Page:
A narrow cottage on the water in Long Beach Island, New Jersey, blends architectural elements of the area with contemporary design.
1 of 9Photo: Jonny Valiant; Styling: Erin Swift
From Shack to Chic
For a vacationer who spent childhood summers surfing the north end of Long Beach Island, it was only a matter of time before he returned to find a summer retreat of his own. Michael "Maz" McWilliams set out to build a place for his wife, Katie-Jane, and their son, North, and fell for a one-bedroom fishing shack along the water.
2 of 9Photo: Jonny Valiant; Styling: Erin Swift
Old Meets New
Not wanting to lose its historic charm, he hired architect and fellow surfer Richard Bubnowski to design an 1,800-square-foot beach house that would reconcile Maz's appreciation for the area's cedar-shake styles with his desire for a modern, industrial vibe. Here's how they, with interior designer Donna Grimes, came up with a contemporary retreat that bridges past and present.
3 of 9Photo: Jonny Valiant; Styling: Erin Swift
In the dining area, a table made with metal legs and a top of recycled wood is paired with tubular chrome armchairs that were salvaged nearby and then reupholstered. Reclaimed barnwood siding clads the fireplace, which also serves as a divider between the living and dining areas.
The stainless steel-topped kitchen island sits on casters so that it can be moved around as needed. "There's a casual energy to it," says Maz. "We've spent a lot of late nights around that island, talking, making food, and drinking wine. I've probably enjoyed the time we've spent there the most."
The windows above the kitchen sink afford a view of a secluded cove that's a favorite spot for crabbing. Beneath, Grimes set sapele wood counters atop reclaimed oak cabinets that she finished with a whitewash stain. She and Maz's mother found industrial-style pendant lights that lend a subtly nautical feel and complement the caged wall sconces in the dining area.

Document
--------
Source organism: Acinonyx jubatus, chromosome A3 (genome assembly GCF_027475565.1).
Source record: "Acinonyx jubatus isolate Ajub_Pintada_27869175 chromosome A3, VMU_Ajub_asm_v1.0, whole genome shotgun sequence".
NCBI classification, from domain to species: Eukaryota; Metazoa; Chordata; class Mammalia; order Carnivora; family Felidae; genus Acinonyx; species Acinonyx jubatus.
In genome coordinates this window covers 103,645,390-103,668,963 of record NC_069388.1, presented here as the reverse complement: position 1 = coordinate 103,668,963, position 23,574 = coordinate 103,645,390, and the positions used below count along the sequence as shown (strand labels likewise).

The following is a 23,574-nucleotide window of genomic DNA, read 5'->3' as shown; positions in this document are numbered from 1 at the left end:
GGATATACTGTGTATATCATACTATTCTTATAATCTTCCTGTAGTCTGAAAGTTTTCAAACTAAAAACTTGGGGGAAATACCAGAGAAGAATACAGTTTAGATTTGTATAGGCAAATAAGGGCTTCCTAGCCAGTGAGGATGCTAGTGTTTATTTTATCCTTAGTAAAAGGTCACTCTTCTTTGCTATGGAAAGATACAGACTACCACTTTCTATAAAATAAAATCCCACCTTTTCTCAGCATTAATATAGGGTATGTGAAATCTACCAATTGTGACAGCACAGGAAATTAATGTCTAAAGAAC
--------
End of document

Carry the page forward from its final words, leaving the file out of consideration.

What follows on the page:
Bubnowski designed the footprint to mirror the property's long and narrow shape. "It starts off modest, and then grows to two stories at the furthest point on the property," he explains, adding that one of the advantages of a narrow house is that it allows sunlight and natural breezes to penetrate most every room.
7 of 9Photo: Jonny Valiant; Styling: Erin Swift
Keep it Simple
Open shelves in the living area make the most of a limited space. "I don't like things to be closed off," says Maz. "You have to think about everything before you design—for instance, how you're going to use a space and how often. Having items out in the open forces you to be a bit more minimalist and mindful."
The guest bedroom is anchored by a built-in bed; a shelf set into the reclaimed knotty pine paneling offers a place to stow books and other items without the need for bedside tables. Says Grimes, "It's the one room without a closet, so we found a primitive hutch for clothes and put hooks on the wall." Khaki-and-blue bedding adds coastal hues to the room's natural palette.
Grimes designed a double teak vanity topped by smoky gray countertops that resemble concrete for the master bath. Wall-mounted faucets keep the surface clear. "The owners like things that are current, simple, and modern but with a twist of old," she says. The nickel hardware adds polish to the room.
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